The Model Railway Club

The Model Railway Club

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Our Layouts

The Club builds and operates layouts in a variety of scales. We have five touring layouts currently, a 2mm scale layout, Copenhagen Fields, which is based on our local railway - the lines out of Kings Cross and a 7mm scale (O gauge) layout called Happisburgh Goods representing a yard on the Norfolk coast with sugar refinery. Three more recent layouts are a 3.5mm scale (HO) layout, "Putnam Division" following American practice, an EM gauge layout "Empire Mills", and "Lacey Dale" an N gauge layout set in the peak disctrict.  

"Minories GN", whilst privately owned by members, is also regularly seen at exhibitions around the country representing the Club.

A new layout "Ingatestone" (in OO gauge, representing the current period) which is based on the station in Essex is under construction.

Work continues even on 'completed' layouts. Layout and project leaders welcome new faces, whether novices or highly skilled - one member even contributes buildings from the Far East to Copenhagen Fields! Most layouts have "working sessions" on one evening or two Sundays a month as well as the regular Thursday night meetings. Please contact us for more details.

Orchard Wharf

Orchard Wharf is the brand new EM gauge layout we are just starting to build. It is a 16' long two-level layout set in East London.

Anyone interested in joining the project should contact us via the website, or come along to Keen House on a Thursday evening and speak to Ben Weiner or John Jesson.



Bow Works

Original print 1
Bow Junction is the Model Railway Club's new 7mm scale layout to be constructed in finescale Scale 7* gauge. After much research and planning new members are welcome to join the group with the opportunity to be there at the start of this new venture. The layout will be true to scale and depict a historic important slice of London around 1900.Plan of location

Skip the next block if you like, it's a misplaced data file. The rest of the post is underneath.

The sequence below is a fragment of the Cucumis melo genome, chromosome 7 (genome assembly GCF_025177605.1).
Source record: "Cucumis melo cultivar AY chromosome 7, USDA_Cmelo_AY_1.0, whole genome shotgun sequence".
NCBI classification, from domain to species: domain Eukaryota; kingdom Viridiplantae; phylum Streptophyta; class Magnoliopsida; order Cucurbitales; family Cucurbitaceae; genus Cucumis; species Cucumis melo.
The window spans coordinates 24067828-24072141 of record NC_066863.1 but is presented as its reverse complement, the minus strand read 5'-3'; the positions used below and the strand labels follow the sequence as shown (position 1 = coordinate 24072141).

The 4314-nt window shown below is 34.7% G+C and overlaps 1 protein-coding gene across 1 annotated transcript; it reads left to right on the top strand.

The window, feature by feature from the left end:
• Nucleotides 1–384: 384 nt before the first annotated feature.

Bow Junction shows the North London Railway’s junction from Bow Road following the line towards Poplar and the Docks and the diverging line to Fenchurch Street. In the midst of this unique junction is the North London Railway’s locomotive works, the erecting shop, forge and workshops, “Bow Works”.


Copenhagen Fields


2mm Finescale; 1:152; 9.42 mm gauge

Back in 1983 we started to plan and build a new layout to succeed the buccolic ‘Chiltern Green and Luton Hoo’ - we set our sights a little to the north of Keen House and based the new project on the approaches to King’s Cross, with all the complications inherent to engineering the real railway into a capital city.   The site has more complexity in the design of the railway than could ever be conceived by someone inventing a model railway plan. It was to be a railway, in an ‘area of outstanding unnatural beauty’ fully embedded within its scenic context, but the only green field would be a small park on top of the curiously named Copenhagen Tunnel. There were many reasons for choosing to model such an urban scene: one of the most pressing was that accurate models of cities are very rare, so we thought the challenge would be worth taking. What we had not quite appreciated was how much work even the beginning part of the project was going to involve!


Happisburgh Goods

Hap Goods 220x130The Great Eastern Railway had planned to build a line from North Walsham to Happisburgh (pronounced Haysboro) on the Norfolk coast, then south east towards Great Yarmouth. Unfortunately the line never got built but for the purposes of our model we have assumed that it did.


HO - Putnam Division

Puttnam 220x130

Putnam is The Model Railway Club's American based layout, originally inspired by the Putnam branch of the New York Central Railroad, which ran north from New York. This line was single track and mostly ran through a semi-rural landscape of small towns and small farms. The layout is HO scale (1:87) with control via DCC. It is a work in progress, designed to grow gradually. The yard has been exhibited several times as an end-to-end layout, but we have recently completed work to turn it into an oval and can now run much longer trains. Work is under way to add scenery to the new boards. The big curve at the right hand end is the first to be tackled and, in contrast to the semi-urban nature of the main yard, will be rural in nature featuring a considerable number of hand-made trees.